Pulling her jackets close to her face, she replies,
“I camp out in a really good place.
“A church let’s me stay in their outdoor loft.
“I’m sheltered from snow and the wind and the rain.
“I’m safe and welcome and that’s what I need.”
Christmas returns again this year
With twists in a plot that both gives hope and confronts
The spark of life in a woman
weathered and wrinkled by time on the streets
a beacon of hope from one gone unnoticed
And yet one still wonders,
“Are you really safe? Is that all you need?”
“Is an outdoor loft sufficient for God’s precious child?”
Still Christmas returns
In a hospital room on Christmas Day
A curtain divides one bed from the next
Behind that curtain a tremulous voice
Joins others in prayer—a prayer we know.
A chorus of voices—some trembling, some belting, some gasping for breath:
“Our Father who art in Heaven
“Hallowed be thy name
“Thy Kingdom come
“Thy will be done
“On earth as it is in Heaven….”
A strong voice rises from the hall,
“O holy child of Bethlehem
Descend to us we pray
Cast out our sin and enter in
Be born in us today.
As Christmas returns again and again
year in and year out.
“The people who walked in darkness have seen a great light;
those who lived in a land of deep darkness—on them light has shined.” (Is. 9:2)
This time of year evokes a holiday wrapped in sparkling light, with warm fires, plentiful feasts and abundant presents. Every detail is familiar to us: we know all the carols by heart; family traditions vary little from year to year; and the treasured household decorations are brought out year after year.
Yet in spite of its familiarity, Christmas centers on something actually quite strange: the nativity story itself. Indeed, the gospel narratives go out of their way to insist on the strangeness of the events surrounding Jesus’ birth. Mary and Joseph each receive mysterious visitors who inform them of their new uncanny roles. Angels appear to unsuspecting shepherds. Following an abnormally brilliant star, Wise Men arrive from the mythical East to pay homage. So contrary to the almost unanimous depiction by the carols of Jesus as a babe “meek and mild,” what the gospels actually present to us is Christ as a stranger—someone who is entirely outside of our normal expectations in every way.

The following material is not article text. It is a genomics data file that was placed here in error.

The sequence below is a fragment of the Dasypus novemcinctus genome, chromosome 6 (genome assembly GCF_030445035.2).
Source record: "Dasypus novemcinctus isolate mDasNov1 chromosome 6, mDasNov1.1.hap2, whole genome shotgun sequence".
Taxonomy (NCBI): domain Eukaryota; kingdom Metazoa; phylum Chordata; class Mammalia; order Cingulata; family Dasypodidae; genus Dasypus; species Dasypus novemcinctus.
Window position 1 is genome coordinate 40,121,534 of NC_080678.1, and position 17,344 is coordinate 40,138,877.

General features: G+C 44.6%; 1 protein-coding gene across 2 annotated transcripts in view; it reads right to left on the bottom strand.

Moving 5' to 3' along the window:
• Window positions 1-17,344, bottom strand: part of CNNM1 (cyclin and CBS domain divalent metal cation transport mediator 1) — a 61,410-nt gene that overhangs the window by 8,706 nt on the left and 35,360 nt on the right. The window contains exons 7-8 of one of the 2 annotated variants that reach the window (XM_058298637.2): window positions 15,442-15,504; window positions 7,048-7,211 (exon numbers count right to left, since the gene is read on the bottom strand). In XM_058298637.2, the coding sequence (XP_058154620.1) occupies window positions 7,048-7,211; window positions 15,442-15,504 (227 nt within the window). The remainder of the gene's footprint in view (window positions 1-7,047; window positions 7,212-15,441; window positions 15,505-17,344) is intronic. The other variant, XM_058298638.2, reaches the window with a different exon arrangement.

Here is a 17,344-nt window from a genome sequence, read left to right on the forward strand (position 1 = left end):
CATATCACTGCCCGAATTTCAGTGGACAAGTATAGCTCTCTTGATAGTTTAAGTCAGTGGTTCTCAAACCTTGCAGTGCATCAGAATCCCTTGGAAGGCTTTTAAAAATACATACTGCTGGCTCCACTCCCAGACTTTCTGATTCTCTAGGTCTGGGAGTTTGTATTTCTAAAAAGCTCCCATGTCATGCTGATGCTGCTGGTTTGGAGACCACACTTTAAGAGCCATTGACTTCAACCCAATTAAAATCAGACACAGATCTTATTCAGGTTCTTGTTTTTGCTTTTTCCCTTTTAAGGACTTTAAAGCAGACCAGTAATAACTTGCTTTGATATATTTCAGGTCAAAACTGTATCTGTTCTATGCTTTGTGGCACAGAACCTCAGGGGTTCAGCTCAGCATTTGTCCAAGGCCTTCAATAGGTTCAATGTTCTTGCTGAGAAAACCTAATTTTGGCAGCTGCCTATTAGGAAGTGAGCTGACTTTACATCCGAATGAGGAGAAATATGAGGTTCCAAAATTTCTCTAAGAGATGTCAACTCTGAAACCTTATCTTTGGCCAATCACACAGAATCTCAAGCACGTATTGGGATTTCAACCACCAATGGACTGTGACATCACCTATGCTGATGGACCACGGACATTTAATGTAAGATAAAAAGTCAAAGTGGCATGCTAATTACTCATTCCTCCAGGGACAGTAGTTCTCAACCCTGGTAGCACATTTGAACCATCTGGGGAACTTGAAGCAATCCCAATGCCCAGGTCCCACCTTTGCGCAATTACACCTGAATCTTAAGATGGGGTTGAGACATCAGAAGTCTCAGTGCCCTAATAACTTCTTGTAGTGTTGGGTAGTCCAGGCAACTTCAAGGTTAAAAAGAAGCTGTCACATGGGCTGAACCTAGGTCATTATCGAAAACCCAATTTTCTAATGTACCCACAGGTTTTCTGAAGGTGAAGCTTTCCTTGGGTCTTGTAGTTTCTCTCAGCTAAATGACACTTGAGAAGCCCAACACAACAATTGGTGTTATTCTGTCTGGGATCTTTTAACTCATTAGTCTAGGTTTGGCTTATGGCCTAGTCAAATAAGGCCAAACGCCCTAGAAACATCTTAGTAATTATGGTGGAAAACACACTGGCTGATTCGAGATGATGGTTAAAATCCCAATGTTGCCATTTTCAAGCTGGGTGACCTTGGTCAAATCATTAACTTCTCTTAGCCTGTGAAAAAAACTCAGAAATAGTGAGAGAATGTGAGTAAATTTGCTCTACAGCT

So what are the gospels trying to get us to understand, with this insistence on the strangeness of the nativity? Well, we might pay close attention to the overt theme of isolation and marginalization that is evoked throughout the story. Mary and Joseph travel alone to Bethlehem—and there find only a cattle stall as shelter. For the birth itself there is only the mother, father, and child—no one to lend help or support. Indeed, as the gospels tell it, the surrounding world is especially cold and indifferent to their plight. As the poet John Clare put it,
A stranger once didst bless the earth who never caused a heart to mourn,
Whose very voice gave sorrow mirth; and how did earth his worth return?
It spurned him from its lowliest lot: the meanest station owned him not.[*]
This isolation will follow Jesus throughout his life. As he begins his ministry, he will describe himself as the Son of Man who has nowhere to lay his head. He will be driven by the Spirit into the desert to wrestle with Satan. And most significantly, Jesus will be utterly alone as he faces his own death. On the night of his arrest Jesus goes to Gethsemane to pray, as his disciples stay sleepily behind. Like the stable of his birth, Gethsemane is a place of isolation, separation, and solitude—and it leads Jesus the following day to Golgotha, where dying on the cross his lament is that even God has abandoned him.